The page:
With Halloween tomorrow, there’s a lot out there to be scared of. And here’s one more thing. A great article out this week in Mother Jones, discusses something we’ve been talking about, and scared of, for years… money and influence in judicial elections. See here, and some of our earlier coverage here, and here. And, importantly, the role that “tort reform” and the highly partisan industry lobby group, the U.S. Chamber of Commerce, have played in judicial elections for years.
With Election Day less than a week away, we’re happy to see people worried about big businesses influence over these elections. Mother Jones notes, “the Chamber spent $10 million on judicial races in 2000 alone. It pumped $4.4 million into Ohio’s Supreme Court election – the largest expenditure from a single source on a court race in U.S. history” after the Court struck down the state’s Draconian tort reform law. And they didn’t stop there. It poured “tens of millions into races in Illinois, Michigan, Mississippi, and Wisconsin” over the next few years, pouring money into races to oust judges that don’t agree with, and support, their pro-business, pro-tort “reform,” anti-consumer agenda.
Consider the example of State Supreme Court Justice Louis Butler. In 2008, the first African American Supreme Court Justice in Wisconsin was also the first sitting justice to lose his seat on that court in 40 years:
Butler’s opponent, Michael Gableman, had been showered with campaign donations from business leaders, who were keenly aware of Butler’s role in two decisions. One was a 4-3 ruling to strike down a $350,000 limit on so-called pain-and-suffering damages in malpractice suits. The other held that if an individual harmed by lead paint exposure couldn’t identify the producer, then multiple paint companies could be held liable under a legal theory known as “risk contribution.”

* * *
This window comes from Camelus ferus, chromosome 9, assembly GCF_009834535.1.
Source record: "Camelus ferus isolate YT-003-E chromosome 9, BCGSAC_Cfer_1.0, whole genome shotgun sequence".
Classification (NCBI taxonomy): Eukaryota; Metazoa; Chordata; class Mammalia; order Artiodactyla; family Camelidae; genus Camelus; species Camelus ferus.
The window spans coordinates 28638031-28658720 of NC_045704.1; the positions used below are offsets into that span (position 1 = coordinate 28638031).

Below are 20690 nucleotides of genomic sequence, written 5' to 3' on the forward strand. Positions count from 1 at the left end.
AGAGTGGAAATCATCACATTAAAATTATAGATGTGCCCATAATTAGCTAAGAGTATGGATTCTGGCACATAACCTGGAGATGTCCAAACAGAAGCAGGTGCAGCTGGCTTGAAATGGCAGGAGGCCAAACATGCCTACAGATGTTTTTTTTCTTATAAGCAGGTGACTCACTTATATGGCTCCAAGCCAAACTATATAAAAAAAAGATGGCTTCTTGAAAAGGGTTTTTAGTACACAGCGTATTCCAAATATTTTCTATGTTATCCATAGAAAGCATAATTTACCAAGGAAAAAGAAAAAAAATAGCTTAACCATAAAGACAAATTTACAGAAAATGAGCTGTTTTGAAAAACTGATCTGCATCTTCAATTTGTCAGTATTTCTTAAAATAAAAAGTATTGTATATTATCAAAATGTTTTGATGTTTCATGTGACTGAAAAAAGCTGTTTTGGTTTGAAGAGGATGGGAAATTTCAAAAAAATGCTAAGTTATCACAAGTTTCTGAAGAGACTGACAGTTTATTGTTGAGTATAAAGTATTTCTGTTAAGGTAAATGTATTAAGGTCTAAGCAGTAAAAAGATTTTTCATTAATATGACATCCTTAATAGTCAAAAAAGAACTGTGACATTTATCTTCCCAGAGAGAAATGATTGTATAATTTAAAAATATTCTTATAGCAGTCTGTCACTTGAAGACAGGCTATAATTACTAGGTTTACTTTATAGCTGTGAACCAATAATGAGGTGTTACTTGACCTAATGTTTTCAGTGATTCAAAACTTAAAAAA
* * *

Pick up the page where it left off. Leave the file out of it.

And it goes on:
Butler was targeted because he ruled in favor of consumers.
This is nothing new. In fact, according to a 2013 study from the American Constitution Society and Emory University, points out that unlike other groups that contribute to state judicial candidates, business groups are focused solely on this issue:
Business groups usually have an unambiguous agenda in most state races – to help pro business, pro-tort reform judges get elected. Indeed, tort reform has become the primary issue in most state judicial races.
So the Chamber is flooding money into these elections to keep victims from holding corporations accountable for their misconduct and, unfortunately, their influence is dominating one area of these campaigns. So far, this election cycle, state Supreme Court candidates, political parties, and special interest groups have spent $9.1 million on TV ads. The gross majority of that special interest money is coming from big business. “In 2006 business groups were responsible for over 90 percent of the television advertising paid for by interest groups.” And their dominance over television ads is only increasing.
Their efforts are working:
It is estimated that the pro-business U.S. Chamber of Commerce spent $100 million between 2000 and 2003 on judicial campaigns. Most of these efforts were successful. Between 2000 and 2004, 36 of the 40 judges whom the Chamber supported were elected.
And, worse still, once these judges get elected, they do exactly what big business wants and side with Corporate America over average Americans…
The more campaign contributions from business interests the justices receive, the more likely they are to vote for business litigants when they appear before them in court. Notably, the analysis reveals that a justice who receives half of his or her contributions from business groups would be expected to vote in favor of business interests almost two-thirds of the time.
That’s a lot scarier than Halloween!